Someone wrote, "Is this how you spell lasonia?" to which Martin replied: "It depends. Are you in an African-American neighborhood or at an Italian restaurant." CNN
Calling attention to anything related to Blacks is un-PC. A no-no. You must not even mention Black neighborhoods or Black names, even in neutral ways. Even mentioning Black overwhelming superiority in the 100 meter dash can be offensive to Blacks. Never offensive to the inferior white runners.
"I knew of the name Lasonia. I did not make it up, nor do I find it funny. So to me the answer was either Lasonia (with a capital), or Lasagna, depending on what you meant. That they sounded alike in this rare and particular context struck me as funny. That was the joke," he wrote on his website.
Justine Sacco, who worked for IAC – a leading media company, caused an internet storm over the weekend after tweeting: "Going to Africa. Hope I don’t get AIDS. Just kidding. I’m white." Source
Justine Sacco was fired. Oversensitivity has no bounds. What is the big crime here? Have be gotten crazy? Returning to Steve Martin:
"When the tweet went out, I saw some negative comments and immediately deleted the tweet and apologized. I gathered the perception was that I was making fun of African American names." CNN
Nowadays everyone is SENSITIVE to slightest innuendo. We have no serious life threatening problems, so we all minorities were trained to become OVERSENSITIVE.
The story didn’t stop there.
Martin said his tweet was picked up and quoted, inaccurately, by various outlets, including Salon CNN
PC loves to distort, lie, make things look worse then they were.
For example, in the George Zimmermann case, CBS cut the 911 call as to make Zimmerman sound racist. And the misleading photos of a 12 year old little Trayvon child and a Zimmermann in prison garb and 50 lbs. heavier. Or the lies about domestic violence or the Rind study.
"It depends. Are you in an African-American restaurant or at an Italian restaurant," Salon said Martin wrote, suggesting he meant to imply that African-American restaurants can’t spell "lasagna."
- Steve Martin did not say this. It is a lie, a false citation.
- what is the problem if someone thinks Blacks can not spell? Or if someone says so. Even if it were totally wrong?
- What makes it more offensive it that it is true. Race and iq debate is un-pc, verboten. In spite of half a century of head start and other efforts Blacks underperform in school, while Vietnamese, Chinese, Koreans, and Jews vastly outperform Whites.
The inaccurate version spread, and Martin said he felt he "couldn’t get out of hell."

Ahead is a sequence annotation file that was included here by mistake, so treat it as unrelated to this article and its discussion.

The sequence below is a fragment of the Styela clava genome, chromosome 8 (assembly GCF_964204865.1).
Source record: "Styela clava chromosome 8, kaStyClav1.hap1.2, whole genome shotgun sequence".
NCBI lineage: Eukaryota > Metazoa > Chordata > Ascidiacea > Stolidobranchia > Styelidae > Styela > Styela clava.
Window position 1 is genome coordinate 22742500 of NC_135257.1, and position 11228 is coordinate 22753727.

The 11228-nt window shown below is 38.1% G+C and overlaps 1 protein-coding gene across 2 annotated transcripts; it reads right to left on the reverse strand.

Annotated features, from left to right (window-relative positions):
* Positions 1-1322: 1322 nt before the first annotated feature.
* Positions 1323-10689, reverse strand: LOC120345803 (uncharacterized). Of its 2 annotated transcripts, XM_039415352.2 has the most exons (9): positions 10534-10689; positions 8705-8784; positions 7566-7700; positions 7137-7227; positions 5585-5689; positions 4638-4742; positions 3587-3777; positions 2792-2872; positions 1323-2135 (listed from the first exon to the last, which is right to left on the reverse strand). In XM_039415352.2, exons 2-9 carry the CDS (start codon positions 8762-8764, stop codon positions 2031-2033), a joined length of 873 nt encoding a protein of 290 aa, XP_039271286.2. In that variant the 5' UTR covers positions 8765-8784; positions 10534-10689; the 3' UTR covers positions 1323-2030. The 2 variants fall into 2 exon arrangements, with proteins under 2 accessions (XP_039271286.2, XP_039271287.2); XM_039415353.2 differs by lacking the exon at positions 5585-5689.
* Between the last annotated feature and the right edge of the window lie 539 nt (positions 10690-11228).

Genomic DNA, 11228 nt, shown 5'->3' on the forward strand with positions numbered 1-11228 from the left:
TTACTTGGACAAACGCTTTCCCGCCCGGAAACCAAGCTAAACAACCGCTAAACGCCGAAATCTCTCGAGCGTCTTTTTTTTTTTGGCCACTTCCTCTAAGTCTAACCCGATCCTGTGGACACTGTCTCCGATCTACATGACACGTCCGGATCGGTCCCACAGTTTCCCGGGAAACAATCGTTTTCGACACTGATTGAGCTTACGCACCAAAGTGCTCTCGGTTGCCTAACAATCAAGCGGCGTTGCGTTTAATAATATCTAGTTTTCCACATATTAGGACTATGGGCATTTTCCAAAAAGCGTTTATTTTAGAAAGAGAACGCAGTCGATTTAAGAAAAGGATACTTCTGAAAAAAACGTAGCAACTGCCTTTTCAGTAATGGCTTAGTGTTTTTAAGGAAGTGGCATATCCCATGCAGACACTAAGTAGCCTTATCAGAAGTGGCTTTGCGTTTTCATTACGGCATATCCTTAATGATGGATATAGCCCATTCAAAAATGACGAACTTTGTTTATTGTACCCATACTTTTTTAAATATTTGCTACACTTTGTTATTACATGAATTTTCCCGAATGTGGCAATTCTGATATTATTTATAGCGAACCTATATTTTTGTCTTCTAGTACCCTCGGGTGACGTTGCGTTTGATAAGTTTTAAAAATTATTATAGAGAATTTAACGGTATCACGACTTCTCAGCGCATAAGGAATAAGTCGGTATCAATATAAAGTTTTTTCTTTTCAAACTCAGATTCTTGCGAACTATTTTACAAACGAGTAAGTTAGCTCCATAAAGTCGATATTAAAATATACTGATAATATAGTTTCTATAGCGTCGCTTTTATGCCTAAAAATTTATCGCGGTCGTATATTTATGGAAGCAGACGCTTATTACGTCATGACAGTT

"Comedy is treacherous," he wrote. "But it’s my job to know." CNN
PC speech code stifles comedy, jokes, freedom of speech.
The only jokes allowed are those that make fun of white heterosexual males.
Steve Martin made witty remarks and jokes, until he mentioned the word "Blacks". He did not offend Blacks, he did not talk about black crime or race and iq. He simply alluded that Lasonia can be a black name. We are at the point that we are afraid to even mention race.
I am very upset that a tweet I sent out last week has been interpreted by some to be insulting to African Americans. By now media coverage of the unfortunate tweet has only added to this perception. To those who were offended, again, I offer a deep, sincere, and humble apology without reservation.
But I feel I need to tell you the context and origin of the joke.
I was riffing on Twitter, inviting people to ask me grammar questions. I replied with what I hoped were funny answers. For example, a person might write “What’s the difference between “then” and “than?” I would say, “then” is a conjunctive preposition, and “than” is a misspelling of “thank.” I have done similar things to this on other occasions, and there is a great spirit of fun between me and the Twitters followers.
I was going along fine when someone wrote, “How do you spell “lasonia?” I wrote: “It depends if you are in an African American neighborhood or an Italian restaurant.” I knew of the name Lasonia. I did not make it up, nor do I find it funny. So to me the answer was either Lasonia (with a capital), or Lasagna, depending on what you meant. That they sounded alike in this rare and particular context struck me as funny. That was the joke. When the tweet went out, I saw some negative comments and immediately deleted the tweet and apologized. I gathered the perception was that I was making fun of African American names. Later, thinking it over, I realized the tweet was irresponsible, and made a fuller apology on Twitter.
Then, Salon.com reported on the story and changed the wording of the tweet. They wrote: “It depends if you are in an African American restaurant or an Italian restaurant.” Clearly, this misquote implies that an African American restaurant can’t spell “lasagna” on the menu. And my name was attached to the misquoted tweet. Other websites, including TMZ.com picked up this incorrect version and for the next four days, and more, it continued to spread and I couldn’t get out of hell.
When the error was fixed, neither TMZ nor Salon footnoted it. However, one website which had jumped on me harshly, Twitchy.com, made a generous apology:
“The original version of this post stated that Martin’s tweet denigrated the spelling ability of people who live in African American neighborhoods. A more likely explanation is that he was referencing the tendency of some African Americans to use names that include the prefix “La.” If we misinterpreted his joke (and we think we probably did), we apologize.”
I felt a little better, but not a lot.
Comedy is treacherous. I used to try out jokes in clubs and the audience’s feedback would tell me when I had crossed a line, or how to shape a joke so it is clear. Today, the process is faster. It’s your brain, a button, then millions of reactions. But it’s my job to know.